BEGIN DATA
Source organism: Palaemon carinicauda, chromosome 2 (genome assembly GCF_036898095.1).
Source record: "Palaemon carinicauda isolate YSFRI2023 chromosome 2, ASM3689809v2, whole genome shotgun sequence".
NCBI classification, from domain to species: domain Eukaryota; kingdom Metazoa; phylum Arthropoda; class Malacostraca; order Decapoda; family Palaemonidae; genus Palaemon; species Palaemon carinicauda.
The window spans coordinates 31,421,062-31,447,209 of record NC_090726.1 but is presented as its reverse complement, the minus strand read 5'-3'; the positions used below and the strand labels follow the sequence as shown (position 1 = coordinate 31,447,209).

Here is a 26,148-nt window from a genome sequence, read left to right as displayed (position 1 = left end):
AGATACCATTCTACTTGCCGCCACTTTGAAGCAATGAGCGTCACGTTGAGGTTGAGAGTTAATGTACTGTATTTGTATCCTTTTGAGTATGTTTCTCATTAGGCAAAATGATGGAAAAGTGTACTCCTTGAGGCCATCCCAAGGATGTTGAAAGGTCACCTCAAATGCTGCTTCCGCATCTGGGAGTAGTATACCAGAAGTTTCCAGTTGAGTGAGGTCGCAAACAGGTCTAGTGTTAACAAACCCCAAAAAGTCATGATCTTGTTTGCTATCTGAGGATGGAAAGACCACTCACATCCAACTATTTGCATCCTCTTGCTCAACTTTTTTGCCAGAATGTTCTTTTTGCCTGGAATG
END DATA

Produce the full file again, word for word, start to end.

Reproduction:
Source organism: Palaemon carinicauda, chromosome 2 (genome assembly GCF_036898095.1).
Source record: "Palaemon carinicauda isolate YSFRI2023 chromosome 2, ASM3689809v2, whole genome shotgun sequence".
NCBI classification, from domain to species: domain Eukaryota; kingdom Metazoa; phylum Arthropoda; class Malacostraca; order Decapoda; family Palaemonidae; genus Palaemon; species Palaemon carinicauda.
The window spans coordinates 31,421,062-31,447,209 of record NC_090726.1 but is presented as its reverse complement, the minus strand read 5'-3'; the positions used below and the strand labels follow the sequence as shown (position 1 = coordinate 31,447,209).

Here is a 26,148-nt window from a genome sequence, read left to right as displayed (position 1 = left end):
AGATACCATTCTACTTGCCGCCACTTTGAAGCAATGAGCGTCACGTTGAGGTTGAGAGTTAATGTACTGTATTTGTATCCTTTTGAGTATGTTTCTCATTAGGCAAAATGATGGAAAAGTGTACTCCTTGAGGCCATCCCAAGGATGTTGAAAGGTCACCTCAAATGCTGCTTCCGCATCTGGGAGTAGTATACCAGAAGTTTCCAGTTGAGTGAGGTCGCAAACAGGTCTAGTGTTAACAAACCCCAAAAAGTCATGATCTTGTTTGCTATCTGAGGATGGAAAGACCACTCACATCCAACTATTTGCATCCTCTTGCTCAACTTTTTTGCCAGAATGTTCTTTTTGCCTGGAATG